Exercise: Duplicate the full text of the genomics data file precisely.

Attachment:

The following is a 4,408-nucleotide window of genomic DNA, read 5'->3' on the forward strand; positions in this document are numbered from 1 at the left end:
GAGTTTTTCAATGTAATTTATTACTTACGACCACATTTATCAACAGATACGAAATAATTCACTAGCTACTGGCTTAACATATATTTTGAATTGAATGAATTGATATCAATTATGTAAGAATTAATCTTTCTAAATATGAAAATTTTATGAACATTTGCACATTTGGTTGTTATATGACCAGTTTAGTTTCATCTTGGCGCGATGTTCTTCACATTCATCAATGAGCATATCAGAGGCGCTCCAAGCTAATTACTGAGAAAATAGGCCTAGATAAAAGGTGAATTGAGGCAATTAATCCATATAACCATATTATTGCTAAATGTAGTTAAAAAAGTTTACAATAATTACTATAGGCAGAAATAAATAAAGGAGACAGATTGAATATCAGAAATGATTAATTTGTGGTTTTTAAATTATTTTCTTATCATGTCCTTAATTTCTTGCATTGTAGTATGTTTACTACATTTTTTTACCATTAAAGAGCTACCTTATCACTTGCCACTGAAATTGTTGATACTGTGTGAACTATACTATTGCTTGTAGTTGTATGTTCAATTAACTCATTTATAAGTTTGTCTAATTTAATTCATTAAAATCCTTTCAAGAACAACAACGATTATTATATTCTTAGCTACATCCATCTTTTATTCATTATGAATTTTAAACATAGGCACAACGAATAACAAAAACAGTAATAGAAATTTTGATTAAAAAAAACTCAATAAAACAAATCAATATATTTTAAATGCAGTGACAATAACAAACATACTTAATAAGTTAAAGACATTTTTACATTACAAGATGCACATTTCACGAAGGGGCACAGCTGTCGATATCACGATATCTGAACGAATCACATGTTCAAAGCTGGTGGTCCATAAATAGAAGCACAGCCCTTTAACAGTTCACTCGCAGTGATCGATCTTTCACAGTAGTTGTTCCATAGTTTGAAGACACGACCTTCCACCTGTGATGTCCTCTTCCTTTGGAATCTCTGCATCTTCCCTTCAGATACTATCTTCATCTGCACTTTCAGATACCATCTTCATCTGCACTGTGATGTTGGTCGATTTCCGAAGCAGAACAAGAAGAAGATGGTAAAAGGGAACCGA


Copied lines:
The following is a 4,408-nucleotide window of genomic DNA, read 5'->3' on the forward strand; positions in this document are numbered from 1 at the left end:
GAGTTTTTCAATGTAATTTATTACTTACGACCACATTTATCAACAGATACGAAATAATTCACTAGCTACTGGCTTAACATATATTTTGAATTGAATGAATTGATATCAATTATGTAAGAATTAATCTTTCTAAATATGAAAATTTTATGAACATTTGCACATTTGGTTGTTATATGACCAGTTTAGTTTCATCTTGGCGCGATGTTCTTCACATTCATCAATGAGCATATCAGAGGCGCTCCAAGCTAATTACTGAGAAAATAGGCCTAGATAAAAGGTGAATTGAGGCAATTAATCCATATAACCATATTATTGCTAAATGTAGTTAAAAAAGTTTACAATAATTACTATAGGCAGAAATAAATAAAGGAGACAGATTGAATATCAGAAATGATTAATTTGTGGTTTTTAAATTATTTTCTTATCATGTCCTTAATTTCTTGCATTGTAGTATGTTTACTACATTTTTTTACCATTAAAGAGCTACCTTATCACTTGCCACTGAAATTGTTGATACTGTGTGAACTATACTATTGCTTGTAGTTGTATGTTCAATTAACTCATTTATAAGTTTGTCTAATTTAATTCATTAAAATCCTTTCAAGAACAACAACGATTATTATATTCTTAGCTACATCCATCTTTTATTCATTATGAATTTTAAACATAGGCACAACGAATAACAAAAACAGTAATAGAAATTTTGATTAAAAAAAACTCAATAAAACAAATCAATATATTTTAAATGCAGTGACAATAACAAACATACTTAATAAGTTAAAGACATTTTTACATTACAAGATGCACATTTCACGAAGGGGCACAGCTGTCGATATCACGATATCTGAACGAATCACATGTTCAAAGCTGGTGGTCCATAAATAGAAGCACAGCCCTTTAACAGTTCACTCGCAGTGATCGATCTTTCACAGTAGTTGTTCCATAGTTTGAAGACACGACCTTCCACCTGTGATGTCCTCTTCCTTTGGAATCTCTGCATCTTCCCTTCAGATACTATCTTCATCTGCACTTTCAGATACCATCTTCATCTGCACTGTGATGTTGGTCGATTTCCGAAGCAGAACAAGAAGAAGATGGTAAAAGGGAACCGA